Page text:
M. leprae has not been grown in the laboratory, either on artificial media or in cell culture. It can be grown in the mouse footpad or in the armadillo. Humans are the natural hosts, although the armadillo appears to be a reservoir for human infection in the Mississippi delta region where these animals are common.
The optimal temperature for growth (30°C) is lower than body temperature; it therefore grows preferentially in the skin and superficial nerves. It grows very slowly, with a doubling time of 14 days. This makes it the slowest-growing human bacterial pathogen. One consequence of this is that antibiotic therapy must be continued for a long time, usually several years.
Disease:This organism causes leprosy (Hansen's disease).
Infection is acquired by prolonged contact with patients with lepromatous leprosy, who discharge M. leprae in large numbers in nasal secretions and from skin lesions.
The organism replicates intracellularly, typically within skin histiocytes, endothelial cells, and the Schwann cells of nerves. The nerve damage in leprosy is the result of two processes: damage caused by direct contact with the bacterium and damage caused by CMI attack on the nerves.
There are two distinct forms of leprosy—tuberculoid and lepromatous—with several intermediate forms between the two extremes .
In tuberculoid leprosy, the CMI (cell mediated immunity)response to the organism limits its growth, very few acid-fast bacilli are seen, and granulomas containing giant cells formThe lepromin skin test result is positive. The lepromin skin test is similar to the tuberculin test .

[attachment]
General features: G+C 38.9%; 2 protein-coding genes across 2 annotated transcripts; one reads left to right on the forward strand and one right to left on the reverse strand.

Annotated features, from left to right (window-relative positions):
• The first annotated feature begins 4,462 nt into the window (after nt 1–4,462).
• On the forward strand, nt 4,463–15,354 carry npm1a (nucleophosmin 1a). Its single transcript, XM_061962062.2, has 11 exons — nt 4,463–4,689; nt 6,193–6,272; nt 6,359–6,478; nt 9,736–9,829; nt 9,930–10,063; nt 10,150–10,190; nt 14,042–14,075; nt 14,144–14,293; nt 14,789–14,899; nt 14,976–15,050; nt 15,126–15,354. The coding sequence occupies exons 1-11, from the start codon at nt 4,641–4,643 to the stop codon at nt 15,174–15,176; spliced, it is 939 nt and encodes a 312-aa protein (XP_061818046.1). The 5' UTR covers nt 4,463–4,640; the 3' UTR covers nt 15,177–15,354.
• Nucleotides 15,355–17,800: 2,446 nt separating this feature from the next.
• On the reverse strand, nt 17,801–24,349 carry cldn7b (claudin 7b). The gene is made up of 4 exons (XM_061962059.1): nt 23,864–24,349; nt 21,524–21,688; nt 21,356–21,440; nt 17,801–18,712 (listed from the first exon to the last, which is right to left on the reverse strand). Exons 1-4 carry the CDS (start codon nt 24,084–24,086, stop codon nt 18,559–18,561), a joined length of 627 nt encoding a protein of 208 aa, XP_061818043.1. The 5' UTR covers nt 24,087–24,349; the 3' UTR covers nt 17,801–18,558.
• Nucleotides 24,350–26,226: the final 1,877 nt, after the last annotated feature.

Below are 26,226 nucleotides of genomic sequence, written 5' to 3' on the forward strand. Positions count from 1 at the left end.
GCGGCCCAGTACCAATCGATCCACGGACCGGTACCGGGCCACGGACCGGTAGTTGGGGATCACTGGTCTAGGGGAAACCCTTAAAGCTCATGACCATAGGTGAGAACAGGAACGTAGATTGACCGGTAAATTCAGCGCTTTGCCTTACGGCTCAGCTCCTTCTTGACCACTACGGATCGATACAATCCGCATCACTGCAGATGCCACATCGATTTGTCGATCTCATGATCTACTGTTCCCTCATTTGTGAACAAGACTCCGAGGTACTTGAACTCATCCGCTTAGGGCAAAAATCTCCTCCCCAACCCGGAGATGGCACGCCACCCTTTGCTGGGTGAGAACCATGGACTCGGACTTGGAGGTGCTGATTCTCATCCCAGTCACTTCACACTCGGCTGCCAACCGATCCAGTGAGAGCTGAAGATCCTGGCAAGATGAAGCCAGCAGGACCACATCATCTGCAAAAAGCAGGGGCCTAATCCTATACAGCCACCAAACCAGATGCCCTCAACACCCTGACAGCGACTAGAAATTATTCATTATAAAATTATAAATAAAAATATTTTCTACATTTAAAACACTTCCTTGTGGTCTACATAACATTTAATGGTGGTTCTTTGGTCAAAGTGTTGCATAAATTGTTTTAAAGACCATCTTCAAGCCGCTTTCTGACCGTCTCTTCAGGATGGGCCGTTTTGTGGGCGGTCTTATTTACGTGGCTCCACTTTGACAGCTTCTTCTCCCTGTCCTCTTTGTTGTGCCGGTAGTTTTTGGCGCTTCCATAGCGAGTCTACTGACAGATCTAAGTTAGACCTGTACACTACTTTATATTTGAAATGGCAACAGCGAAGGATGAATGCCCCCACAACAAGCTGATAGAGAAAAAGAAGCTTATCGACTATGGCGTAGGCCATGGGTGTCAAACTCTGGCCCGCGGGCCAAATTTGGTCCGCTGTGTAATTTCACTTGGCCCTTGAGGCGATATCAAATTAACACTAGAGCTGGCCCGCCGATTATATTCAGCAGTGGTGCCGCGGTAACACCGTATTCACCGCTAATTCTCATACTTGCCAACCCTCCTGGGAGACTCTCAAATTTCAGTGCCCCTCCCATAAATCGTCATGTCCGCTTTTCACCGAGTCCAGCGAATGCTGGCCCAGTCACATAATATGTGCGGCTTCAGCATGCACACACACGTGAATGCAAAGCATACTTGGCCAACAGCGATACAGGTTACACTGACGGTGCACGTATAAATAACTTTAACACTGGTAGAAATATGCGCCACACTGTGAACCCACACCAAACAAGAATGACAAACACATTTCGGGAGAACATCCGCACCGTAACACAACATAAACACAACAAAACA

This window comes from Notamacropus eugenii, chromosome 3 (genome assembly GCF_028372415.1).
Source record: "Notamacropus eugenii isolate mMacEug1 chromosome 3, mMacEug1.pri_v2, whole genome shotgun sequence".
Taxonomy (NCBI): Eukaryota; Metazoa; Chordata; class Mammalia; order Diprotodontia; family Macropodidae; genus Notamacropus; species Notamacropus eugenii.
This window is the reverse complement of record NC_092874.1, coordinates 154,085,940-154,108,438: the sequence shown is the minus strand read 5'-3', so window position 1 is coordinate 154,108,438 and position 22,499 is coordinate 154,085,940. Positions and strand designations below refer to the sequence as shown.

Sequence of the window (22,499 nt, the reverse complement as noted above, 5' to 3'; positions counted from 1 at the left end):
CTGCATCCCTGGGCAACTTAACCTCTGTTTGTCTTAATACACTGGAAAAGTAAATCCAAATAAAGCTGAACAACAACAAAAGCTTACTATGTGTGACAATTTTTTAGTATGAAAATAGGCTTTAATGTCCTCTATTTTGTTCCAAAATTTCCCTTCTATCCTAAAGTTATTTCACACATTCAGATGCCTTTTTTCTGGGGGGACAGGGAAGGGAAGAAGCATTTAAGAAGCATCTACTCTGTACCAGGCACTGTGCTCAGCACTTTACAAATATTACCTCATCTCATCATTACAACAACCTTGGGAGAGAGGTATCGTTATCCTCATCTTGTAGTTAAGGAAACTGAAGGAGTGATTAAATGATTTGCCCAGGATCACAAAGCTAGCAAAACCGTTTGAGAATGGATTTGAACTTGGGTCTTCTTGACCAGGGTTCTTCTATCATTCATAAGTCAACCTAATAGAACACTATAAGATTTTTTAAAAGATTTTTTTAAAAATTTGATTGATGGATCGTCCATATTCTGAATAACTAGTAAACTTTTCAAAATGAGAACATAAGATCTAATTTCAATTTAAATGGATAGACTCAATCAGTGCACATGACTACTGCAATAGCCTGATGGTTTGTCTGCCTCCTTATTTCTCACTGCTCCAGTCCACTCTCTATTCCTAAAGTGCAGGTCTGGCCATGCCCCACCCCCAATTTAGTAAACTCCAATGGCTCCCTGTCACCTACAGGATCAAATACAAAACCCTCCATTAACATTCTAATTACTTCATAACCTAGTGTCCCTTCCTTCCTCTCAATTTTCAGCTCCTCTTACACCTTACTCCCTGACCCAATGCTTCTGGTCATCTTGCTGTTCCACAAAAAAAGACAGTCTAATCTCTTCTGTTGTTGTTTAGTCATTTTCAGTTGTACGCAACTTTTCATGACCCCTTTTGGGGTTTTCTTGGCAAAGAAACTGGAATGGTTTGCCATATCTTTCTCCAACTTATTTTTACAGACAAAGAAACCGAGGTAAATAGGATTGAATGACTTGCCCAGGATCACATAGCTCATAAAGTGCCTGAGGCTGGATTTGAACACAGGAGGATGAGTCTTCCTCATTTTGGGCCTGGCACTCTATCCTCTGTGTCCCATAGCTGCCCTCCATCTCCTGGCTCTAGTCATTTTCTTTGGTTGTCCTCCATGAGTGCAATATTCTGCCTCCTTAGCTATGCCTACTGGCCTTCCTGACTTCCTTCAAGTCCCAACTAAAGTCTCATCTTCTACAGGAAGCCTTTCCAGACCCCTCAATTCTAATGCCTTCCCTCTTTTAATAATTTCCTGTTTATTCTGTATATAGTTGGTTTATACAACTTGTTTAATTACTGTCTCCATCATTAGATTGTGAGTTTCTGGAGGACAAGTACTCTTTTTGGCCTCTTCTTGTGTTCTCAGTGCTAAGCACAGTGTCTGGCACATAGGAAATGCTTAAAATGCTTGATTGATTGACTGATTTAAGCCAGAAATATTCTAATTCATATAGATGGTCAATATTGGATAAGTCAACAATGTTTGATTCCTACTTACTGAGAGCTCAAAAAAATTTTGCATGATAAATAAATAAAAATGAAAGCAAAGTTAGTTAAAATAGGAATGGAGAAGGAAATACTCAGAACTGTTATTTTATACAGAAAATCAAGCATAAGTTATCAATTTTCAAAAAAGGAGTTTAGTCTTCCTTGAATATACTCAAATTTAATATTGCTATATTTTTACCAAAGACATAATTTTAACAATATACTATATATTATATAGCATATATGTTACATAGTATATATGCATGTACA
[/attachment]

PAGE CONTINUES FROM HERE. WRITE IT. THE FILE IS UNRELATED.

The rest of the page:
In lepromatous leprosy, the cell-mediated response to the organism is poor, the skin and mucous membrane lesions contain large numbers of organisms, foamy histiocytes rather than granulomas are found, and the lepromin skin test result is negative.
The incubation period averages several years, and the onset of the disease is gradual. In tuberculoid leprosy, hypopigmented macular or plaque-like skin lesions, thickened superficial nerves, and significant anesthesia of the skin lesions occur. In lepromatous leprosy, multiple nodular skin lesions occur, resulting in the typical leonine (lion-like) facies. After the onset of therapy, patients with lepromatous leprosy often develop erythema nodosum leprosum (ENL), which is interpreted as a sign that cell-mediated immunity is being restored. ENL is characterized by painful nodules, especially along the extensor surfaces of the tibia and ulna, neuritis, and uveitis.
The disfiguring appearance of the disease results from several factors: (1) the skin anesthesia results in burns and other traumas, which often become infected; (2) resorption of bone leads to loss of features such as the nose and fingertips; and (3) infiltration of the skin and nerves leads to thickening and folding of the skin.
In lepromatous leprosy, the bacilli are easily demonstrated by performing an acid-fast stain of skin lesions or nasal scrapings. Lipid-laden macrophages called "foam cells" containing many acid-fast bacilli are seen in the skin. In the tuberculoid form, very few organisms are seen and the appearance of typical granulomas is sufficient for diagnosis.
The mainstay of therapy is dapsone (diaminodiphenylsulfone), but because sufficient resistance to the drug has emerged, combination therapy is now recommended, e.g., dapsone, rifampin, and clofazimine for lepromatous leprosy and dapsone and rifampin for the tuberculoid form. Treatment is given for at least 2 years or until the lesions are free of organisms. Thalidomide is the treatment of choice for severe ENL reactions.
Isolation of all lepromatous patients, coupled with chemoprophylaxis with dapsone for exposed children, is required. There is no vaccine.